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EDITORIAL

Mayor Walsh’s big, but incomplete, plan for Long Island

The Long Island bridge was closed in October 2014 and later demolished. Matthew J. Lee/Globe Staff/File

MAYOR MARTIN J. WALSH’S plan to rebuild the bridge to Long Island and create a new addiction recovery campus there may be a sound idea — even an inspired one. But the administration needs to do its due diligence before embarking on a project of that scale and ambition, fully exploring alternatives and making a sharper case for an investment that could top $100 million. Long Island has a history of serving the vulnerable. For years it hosted a homeless shelter and addiction recovery programs. Then, in October 2014, the city abruptly condemned the rickety bridge connecting the island to the mainland.

Over the next few years, officials focused on relocating displaced programs in and around Boston. But now that the transition is complete, the question of what to do with Long Island — where the city still pays to maintain its unused buildings — is front and center. There are all sorts of possibilities; with its sweeping views, it could be a prime recreation spot, served by ferries. But Walsh, a recovering alcoholic who once led meetings for fellow addicts on the island, envisions a brand new suite of recovery services to complement what’s already on the mainland.

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For years, he said in a recent City Hall interview, Long Island offered addicts a unique opportunity to escape the temptations of the city and heal — and it could do so again. “The island is special,” he said, “because it can be viewed as a therapeutic community where you’re out of the chaos of your life. . . . If you’re an alcoholic, you need to get out of that barroom, if you’re a drug addict, you need to get out of that crack house, if you’re a heroin addict, you need to get out of that place where you shoot [up].”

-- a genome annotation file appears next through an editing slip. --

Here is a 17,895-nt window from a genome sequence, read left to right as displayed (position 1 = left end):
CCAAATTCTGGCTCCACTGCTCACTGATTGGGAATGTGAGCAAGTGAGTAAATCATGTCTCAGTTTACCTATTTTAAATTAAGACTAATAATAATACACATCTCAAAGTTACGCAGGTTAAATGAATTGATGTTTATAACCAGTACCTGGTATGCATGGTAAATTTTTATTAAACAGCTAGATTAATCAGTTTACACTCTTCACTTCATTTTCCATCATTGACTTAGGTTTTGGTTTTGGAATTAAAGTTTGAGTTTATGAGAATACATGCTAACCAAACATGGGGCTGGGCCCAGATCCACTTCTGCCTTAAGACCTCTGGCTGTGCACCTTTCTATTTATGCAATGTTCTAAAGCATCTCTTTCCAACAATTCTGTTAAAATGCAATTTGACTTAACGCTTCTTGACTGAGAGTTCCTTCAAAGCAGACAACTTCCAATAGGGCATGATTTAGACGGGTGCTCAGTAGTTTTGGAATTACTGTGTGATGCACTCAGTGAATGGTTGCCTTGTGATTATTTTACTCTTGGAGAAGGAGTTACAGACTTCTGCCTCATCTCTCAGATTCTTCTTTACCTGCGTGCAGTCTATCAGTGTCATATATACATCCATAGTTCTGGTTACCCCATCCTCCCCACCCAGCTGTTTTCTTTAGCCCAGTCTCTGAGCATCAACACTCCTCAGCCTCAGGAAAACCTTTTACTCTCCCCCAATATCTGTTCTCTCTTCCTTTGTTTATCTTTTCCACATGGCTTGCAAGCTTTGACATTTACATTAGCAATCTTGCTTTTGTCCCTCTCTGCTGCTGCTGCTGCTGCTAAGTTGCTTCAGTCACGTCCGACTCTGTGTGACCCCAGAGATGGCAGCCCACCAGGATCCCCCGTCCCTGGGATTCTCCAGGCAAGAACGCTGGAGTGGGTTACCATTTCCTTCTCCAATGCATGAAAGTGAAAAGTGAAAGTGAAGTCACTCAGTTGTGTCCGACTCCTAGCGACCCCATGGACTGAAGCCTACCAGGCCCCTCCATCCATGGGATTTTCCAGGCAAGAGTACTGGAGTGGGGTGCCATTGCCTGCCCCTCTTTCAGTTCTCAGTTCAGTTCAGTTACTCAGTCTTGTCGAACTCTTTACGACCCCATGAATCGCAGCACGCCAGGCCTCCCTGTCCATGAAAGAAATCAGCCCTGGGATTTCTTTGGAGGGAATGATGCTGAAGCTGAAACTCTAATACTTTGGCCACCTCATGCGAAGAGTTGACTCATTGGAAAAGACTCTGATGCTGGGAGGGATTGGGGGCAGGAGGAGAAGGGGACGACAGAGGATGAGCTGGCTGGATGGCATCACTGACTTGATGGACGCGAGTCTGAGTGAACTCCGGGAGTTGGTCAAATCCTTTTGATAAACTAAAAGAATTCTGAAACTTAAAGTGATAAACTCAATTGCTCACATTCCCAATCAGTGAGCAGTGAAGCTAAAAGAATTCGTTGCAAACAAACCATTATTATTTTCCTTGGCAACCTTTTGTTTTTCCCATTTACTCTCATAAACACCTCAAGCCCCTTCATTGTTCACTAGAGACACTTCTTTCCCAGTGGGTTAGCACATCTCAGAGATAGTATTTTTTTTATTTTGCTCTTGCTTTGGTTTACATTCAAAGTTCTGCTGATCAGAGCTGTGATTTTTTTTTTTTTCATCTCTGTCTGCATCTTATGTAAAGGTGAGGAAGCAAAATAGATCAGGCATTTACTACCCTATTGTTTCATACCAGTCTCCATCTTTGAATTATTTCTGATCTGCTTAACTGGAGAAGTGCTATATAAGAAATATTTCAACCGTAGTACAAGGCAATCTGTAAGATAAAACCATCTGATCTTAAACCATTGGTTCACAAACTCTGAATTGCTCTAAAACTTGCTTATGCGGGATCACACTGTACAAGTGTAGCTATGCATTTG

It’s a compelling vision — and a welcome one, in many respects, from a mayor who is sometimes criticized for thinking small. But given the price tag — $40 million to $100 million for the bridge and untold sums for fashioning a new campus on the island — vision isn’t enough. Taxpayers need a clearer sense for how the city would pay for the campus — and what projects would be sidelined to make it happen. The opioid crisis is a big priority for the city, but it’s not the only one.

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We also need to know if there are less expensive sites for a recovery campus. The mayor acknowledges the city hasn’t done an analysis of alternatives. City taxpayers need to know there is sound medical research supporting the value of an isolated treatment facility, not just the mayor’s hunch. And if Long Island is the best site, the city should also conduct an analysis of whether the recovery campus could be served by boat.

Walsh is quick to point out that past attempts to site recovery facilities in the heart of the city have run into stiff neighborhood opposition. That’s true. But several facilities have sprouted nonetheless. If another, cheaper option in Boston wouldn’t work, perhaps a facility outside the city would — and maybe it could attract the sort of state funding that’s unlikely to materialize for a rebuild of the city-owned Long Island Bridge.

The mayor’s grand vision for Long Island may be worth pursuing, in the end. But there’s a logical next step that needs to be taken: to show it’s the best way for Boston to invest in recovery.

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